Triumph's have used fuel injection systems since 1998, which are controlled by software updateable Sagem or Keihin ECU's. The OEM maps loaded into the models at
the point of sale are a compromise between performance, petrol consumption and emissions restrictions. Therefore, there is usually scope for improvement over the standard
map, either through sacrificing petrol consumption, emissions or both.
The are two main methods of altering fuelling and ignition mapping. The first method is through a piggy back system which uses a secondary ECU to alter the output
of the bike's ECU. The market leader in this method is the Power Commander. The second method is to alter the fueling and ignition tables in
the bike's ECU using a tool such as TuneBoy or TuneECU.
<-- Browse the available maps for differing configurations by selecting your model type on the left.
Power Commanders are developed by Dynojet and offer the ability to alter the bike's fueling table. The PCIII is a relatively limited
tool where by it understands throttle position and current RPM and makes adjustments based upon a simple grid. However, the ECU makes decisions based on a larger number of parameters,
so whilst the adjustment made by the PCIII may in the right direction it may not be accurate in all environments. Some of these issues have been addressed in the PCV, which is the latest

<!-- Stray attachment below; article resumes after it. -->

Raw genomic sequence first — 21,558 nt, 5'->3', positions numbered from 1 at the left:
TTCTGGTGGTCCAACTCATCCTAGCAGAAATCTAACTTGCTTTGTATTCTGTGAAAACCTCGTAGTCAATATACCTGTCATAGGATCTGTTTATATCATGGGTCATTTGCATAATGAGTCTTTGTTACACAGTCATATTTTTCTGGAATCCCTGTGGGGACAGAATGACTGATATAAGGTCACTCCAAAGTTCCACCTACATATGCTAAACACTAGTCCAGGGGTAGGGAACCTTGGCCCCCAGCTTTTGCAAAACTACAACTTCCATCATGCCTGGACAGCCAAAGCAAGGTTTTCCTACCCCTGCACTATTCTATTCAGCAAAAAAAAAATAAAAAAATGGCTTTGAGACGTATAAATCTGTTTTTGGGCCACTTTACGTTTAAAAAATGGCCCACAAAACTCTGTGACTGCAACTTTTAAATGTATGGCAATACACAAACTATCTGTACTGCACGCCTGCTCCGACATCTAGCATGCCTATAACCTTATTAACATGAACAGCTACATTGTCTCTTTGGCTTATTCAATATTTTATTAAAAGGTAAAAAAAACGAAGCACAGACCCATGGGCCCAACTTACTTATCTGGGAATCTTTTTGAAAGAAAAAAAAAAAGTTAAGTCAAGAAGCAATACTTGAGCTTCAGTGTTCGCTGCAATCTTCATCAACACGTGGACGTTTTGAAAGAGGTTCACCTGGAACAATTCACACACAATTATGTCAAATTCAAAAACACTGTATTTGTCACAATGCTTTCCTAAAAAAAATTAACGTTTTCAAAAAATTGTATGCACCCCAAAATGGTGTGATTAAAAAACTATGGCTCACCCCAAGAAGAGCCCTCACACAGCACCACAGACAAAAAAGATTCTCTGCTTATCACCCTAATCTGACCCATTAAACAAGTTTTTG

The TuneBoy project was the first tool on the market to enable tuners to alter the parameters of the ECU, developed by TuneBoy Pty. The tool is split
into two components: TuneBoy and TuneEdit. The TuneBoy component is a diagnostics component enabling users to read the current operating values of the ECU and error codes. The TuneEdit component
enables tuners to alter most of the parameters in the ECU including: fueling per cylinder, ignition per cylinder, RPM limits and more.
TuneECU is the latest tool on the market, and is a freeware offering. It offers most of the features of TuneEdit, but does not cover all the models available in the Triumph range. Even though the
software is offered free, users need to purchase a cable to connect the PC to the bike. Cables are in the region of £10/$15/€15 and can be bought from: